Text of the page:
First, a gray level histogram is constructed from the remaining pixels in the segmented thorax region. To select the threshold for removing the background noise from the CT image, a scaled Gaussian curve is fitted by least squares to the low-intensity range of the image histogram to obtain the background threshold. This threshold is then used to eliminate the low-intensity background noise from the CT data (step 0310).

From the analysis of the intensity histogram on the images, the lung region intensity is located mainly in the low-intensity area of the bimodal histogram. To determine a final threshold value to separate the lung from the body, a statistical correlation is used to evaluate all thresholds on the lung region to produce all possible thresholded images. These are then compared against the original image, using correlation as a measure of how similar the thresholded images are to the source. The threshold that produces the highest correlation is selected as the best choice to produce the binary lung image (step 0315). Here the image voxel value is set to either 0 (background pixel) or 1 (object pixel).

After the binarized image has been obtained, it is observed that the lung voxel (at gray level 0) is enfolded by the body voxel (at gray level 1). In the case of a high-resolution scan in which the image covers only part of the lung volume, the lung voxels are connected to the rest of the background voxels through the topmost and the bottommost slices. In this situation, step 0320 is used to pad one slice of object pixels on these two slices to ensure the lung is enfolded by the body pixels.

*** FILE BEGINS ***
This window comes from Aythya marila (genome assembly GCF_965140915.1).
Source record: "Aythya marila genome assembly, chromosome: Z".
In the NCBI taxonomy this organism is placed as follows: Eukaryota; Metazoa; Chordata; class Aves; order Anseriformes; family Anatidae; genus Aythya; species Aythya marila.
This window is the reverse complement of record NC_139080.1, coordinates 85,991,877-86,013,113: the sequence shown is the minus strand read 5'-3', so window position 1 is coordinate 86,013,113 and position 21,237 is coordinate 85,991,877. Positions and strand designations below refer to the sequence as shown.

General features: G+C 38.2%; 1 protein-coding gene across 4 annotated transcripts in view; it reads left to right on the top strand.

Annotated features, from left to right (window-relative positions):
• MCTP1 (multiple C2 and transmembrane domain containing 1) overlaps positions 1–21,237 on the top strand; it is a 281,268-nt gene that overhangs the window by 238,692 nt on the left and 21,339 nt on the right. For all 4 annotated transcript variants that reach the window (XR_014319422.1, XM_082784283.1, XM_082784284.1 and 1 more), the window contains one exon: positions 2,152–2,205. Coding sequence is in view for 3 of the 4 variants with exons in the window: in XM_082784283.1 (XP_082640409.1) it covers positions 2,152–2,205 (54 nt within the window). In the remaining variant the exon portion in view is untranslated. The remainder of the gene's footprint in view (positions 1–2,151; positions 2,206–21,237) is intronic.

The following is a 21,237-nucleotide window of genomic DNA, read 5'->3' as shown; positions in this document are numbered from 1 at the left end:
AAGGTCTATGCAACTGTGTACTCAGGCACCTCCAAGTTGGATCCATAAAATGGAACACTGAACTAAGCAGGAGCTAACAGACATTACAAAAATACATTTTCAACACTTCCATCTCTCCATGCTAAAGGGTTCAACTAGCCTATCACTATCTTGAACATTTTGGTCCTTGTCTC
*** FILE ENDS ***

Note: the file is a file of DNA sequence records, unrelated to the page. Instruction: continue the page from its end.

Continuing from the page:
In step 0325, the connected component labeling process is used to extract the lung from the image. This step is performed by first inverting the values of the object and background voxels, followed by assigning different gray values to each connected region. Once the connected regions are “gray-leveled,” only the largest connected region (lung) is retained, and other regions are deleted.

The binary lung image produced by the automated processes noted above still contains certain small isolated structures representing, for example, vessels, bronchi, or nodules. These small structures can then be removed using a “reversed” connected component labeling (CCL) process (step 0330). Inverting the voxel values ensures that the background region surrounding the lung area can be kept as the largest contiguous region. Subsequently, all the non-background voxels in the image can then be identified as the lung region.

Upon completion of the preceding steps, a sign change detection kernel is applied to the binary image to extract the lung contours (step 0335). This is accomplished by simply looking for change-of-value occurrences in any voxel from its six closest neighbors in 3D. If a value change is detected, the voxel will be marked as a contour (or surface) point.

The next step uses an active contour model, for example, the snake algorithm, to smooth the extracted contours (step 0340). The snake algorithm deforms the extracted lung contour based on an energy function of the original image content. The energy function for a snake is in two parts, the internal and external energies. The internal energy is the part that depends on intrinsic properties of the snake, such as its length or curvature. The external energy depends on factors such as image intensity or gradient. Given an initial contour of the lung region, the snake with an appropriate energy function can be programmed to evolve with the smoothness property of the lung boundary.